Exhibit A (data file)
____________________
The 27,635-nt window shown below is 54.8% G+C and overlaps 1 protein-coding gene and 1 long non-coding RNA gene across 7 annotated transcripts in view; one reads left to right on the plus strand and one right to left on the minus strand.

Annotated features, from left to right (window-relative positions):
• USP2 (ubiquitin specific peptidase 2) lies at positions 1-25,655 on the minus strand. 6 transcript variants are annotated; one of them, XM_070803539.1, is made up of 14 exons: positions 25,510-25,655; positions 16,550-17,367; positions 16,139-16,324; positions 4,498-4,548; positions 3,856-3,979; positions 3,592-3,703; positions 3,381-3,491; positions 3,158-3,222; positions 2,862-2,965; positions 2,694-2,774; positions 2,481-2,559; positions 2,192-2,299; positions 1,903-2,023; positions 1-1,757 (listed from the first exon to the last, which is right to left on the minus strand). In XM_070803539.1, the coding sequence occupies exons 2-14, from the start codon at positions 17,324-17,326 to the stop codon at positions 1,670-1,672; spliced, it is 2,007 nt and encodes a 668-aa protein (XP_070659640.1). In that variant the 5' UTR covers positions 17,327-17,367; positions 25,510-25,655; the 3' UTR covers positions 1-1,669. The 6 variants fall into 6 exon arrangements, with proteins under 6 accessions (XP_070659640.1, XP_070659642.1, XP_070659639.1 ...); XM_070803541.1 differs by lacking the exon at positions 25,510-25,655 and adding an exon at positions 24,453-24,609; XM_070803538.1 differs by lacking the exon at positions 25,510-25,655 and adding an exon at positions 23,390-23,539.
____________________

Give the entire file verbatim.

The 27,635-nt window shown below is 54.8% G+C and overlaps 1 protein-coding gene and 1 long non-coding RNA gene across 7 annotated transcripts in view; one reads left to right on the plus strand and one right to left on the minus strand.

Annotated features, from left to right (window-relative positions):
• USP2 (ubiquitin specific peptidase 2) lies at positions 1-25,655 on the minus strand. 6 transcript variants are annotated; one of them, XM_070803539.1, is made up of 14 exons: positions 25,510-25,655; positions 16,550-17,367; positions 16,139-16,324; positions 4,498-4,548; positions 3,856-3,979; positions 3,592-3,703; positions 3,381-3,491; positions 3,158-3,222; positions 2,862-2,965; positions 2,694-2,774; positions 2,481-2,559; positions 2,192-2,299; positions 1,903-2,023; positions 1-1,757 (listed from the first exon to the last, which is right to left on the minus strand). In XM_070803539.1, the coding sequence occupies exons 2-14, from the start codon at positions 17,324-17,326 to the stop codon at positions 1,670-1,672; spliced, it is 2,007 nt and encodes a 668-aa protein (XP_070659640.1). In that variant the 5' UTR covers positions 17,327-17,367; positions 25,510-25,655; the 3' UTR covers positions 1-1,669. The 6 variants fall into 6 exon arrangements, with proteins under 6 accessions (XP_070659640.1, XP_070659642.1, XP_070659639.1 ...); XM_070803541.1 differs by lacking the exon at positions 25,510-25,655 and adding an exon at positions 24,453-24,609; XM_070803538.1 differs by lacking the exon at positions 25,510-25,655 and adding an exon at positions 23,390-23,539.